MAVEN Mission Reveals Speed of Solar Wind Stripping Martian Atmosphere

Posted on November 5, 2015

Solar winds stripping gas from the Martian environment

Data from NASA's Mars Atmosphere and Volatile Evolution (MAVEN) mission has revealed the speed at which solar winds are stripping away the Martian atmosphere. NASA scientists believe the process likely played a key role in helping Mars transition from an early, warm and wet environment to the cold, arid planet Mars is today.

The MAVEN data indicates the loss of gas from the Martian atmosphere into space significantly increases during solar storms. MAVEN measurements indicate that the solar wind strips away gas at a rate of about 100 grams (equivalent to roughly 1/4 pound) every second.

Bruce Jakosky, MAVEN principal investigator at the University of Colorado, Boulder, says in a statement, "Like the theft of a few coins from a cash register every day, the loss becomes significant over time. We've seen that the atmospheric erosion increases significantly during solar storms, so we think the loss rate was much higher billions of years ago when the sun was young and more active."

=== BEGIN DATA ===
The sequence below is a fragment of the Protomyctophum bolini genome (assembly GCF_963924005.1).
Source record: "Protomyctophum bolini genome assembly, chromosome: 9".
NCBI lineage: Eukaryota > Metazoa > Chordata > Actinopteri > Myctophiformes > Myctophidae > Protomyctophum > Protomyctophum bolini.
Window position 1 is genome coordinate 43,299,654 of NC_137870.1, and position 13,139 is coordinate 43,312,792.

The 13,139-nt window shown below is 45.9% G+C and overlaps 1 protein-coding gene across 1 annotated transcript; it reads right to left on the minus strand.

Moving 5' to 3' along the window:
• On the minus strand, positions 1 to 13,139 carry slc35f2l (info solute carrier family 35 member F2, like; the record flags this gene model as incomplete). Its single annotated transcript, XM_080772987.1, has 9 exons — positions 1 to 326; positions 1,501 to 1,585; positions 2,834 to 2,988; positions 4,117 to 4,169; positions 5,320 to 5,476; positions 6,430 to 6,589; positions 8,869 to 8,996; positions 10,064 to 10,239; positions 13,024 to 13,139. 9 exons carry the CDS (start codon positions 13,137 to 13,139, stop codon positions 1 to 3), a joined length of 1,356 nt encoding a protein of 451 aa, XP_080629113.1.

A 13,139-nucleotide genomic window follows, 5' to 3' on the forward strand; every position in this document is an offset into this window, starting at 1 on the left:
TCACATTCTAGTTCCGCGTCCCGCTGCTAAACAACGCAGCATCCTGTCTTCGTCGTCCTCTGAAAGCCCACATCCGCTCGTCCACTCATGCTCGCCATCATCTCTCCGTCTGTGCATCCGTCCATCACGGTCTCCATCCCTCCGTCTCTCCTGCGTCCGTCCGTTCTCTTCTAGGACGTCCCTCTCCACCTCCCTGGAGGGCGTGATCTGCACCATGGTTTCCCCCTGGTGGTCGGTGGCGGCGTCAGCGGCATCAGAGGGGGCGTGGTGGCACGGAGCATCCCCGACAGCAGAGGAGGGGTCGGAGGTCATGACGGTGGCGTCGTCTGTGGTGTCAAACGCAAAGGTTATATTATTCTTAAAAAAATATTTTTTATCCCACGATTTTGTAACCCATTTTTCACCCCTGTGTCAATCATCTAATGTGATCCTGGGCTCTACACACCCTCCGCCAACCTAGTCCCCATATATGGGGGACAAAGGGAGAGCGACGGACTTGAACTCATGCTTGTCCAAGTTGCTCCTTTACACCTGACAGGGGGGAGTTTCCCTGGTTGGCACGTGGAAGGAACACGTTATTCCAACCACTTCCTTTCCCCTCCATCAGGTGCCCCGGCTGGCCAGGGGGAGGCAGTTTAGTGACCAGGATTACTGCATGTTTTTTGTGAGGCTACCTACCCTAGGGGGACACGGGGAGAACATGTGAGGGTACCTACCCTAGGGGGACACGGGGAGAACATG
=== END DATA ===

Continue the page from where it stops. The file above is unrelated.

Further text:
The solar wind is described as a stream of particles (mainly protons and electrons) that flows from the sun's atmosphere at a speed of about one million miles per hour. The magnetic field carried by the solar wind can generate an electric field as it flows past Mars. This electric field accelerates electrically charged gas atoms, called ions, in Mars' upper atmosphere and shoots them into space.

Joe Grebowsky, MAVEN project scientist from NASA's Goddard Space Flight Center, says, "Solar-wind erosion is an important mechanism for atmospheric loss, and was important enough to account for significant change in the Martian climate. MAVEN also is studying other loss processes -- such as loss due to impact of ions or escape of hydrogen atoms -- and these will only increase the importance of atmospheric escape."

Research papers on the MAVEN solar wind data was published in the journals, Science and Geophysical Research Letters.

Image: NASA/GSFC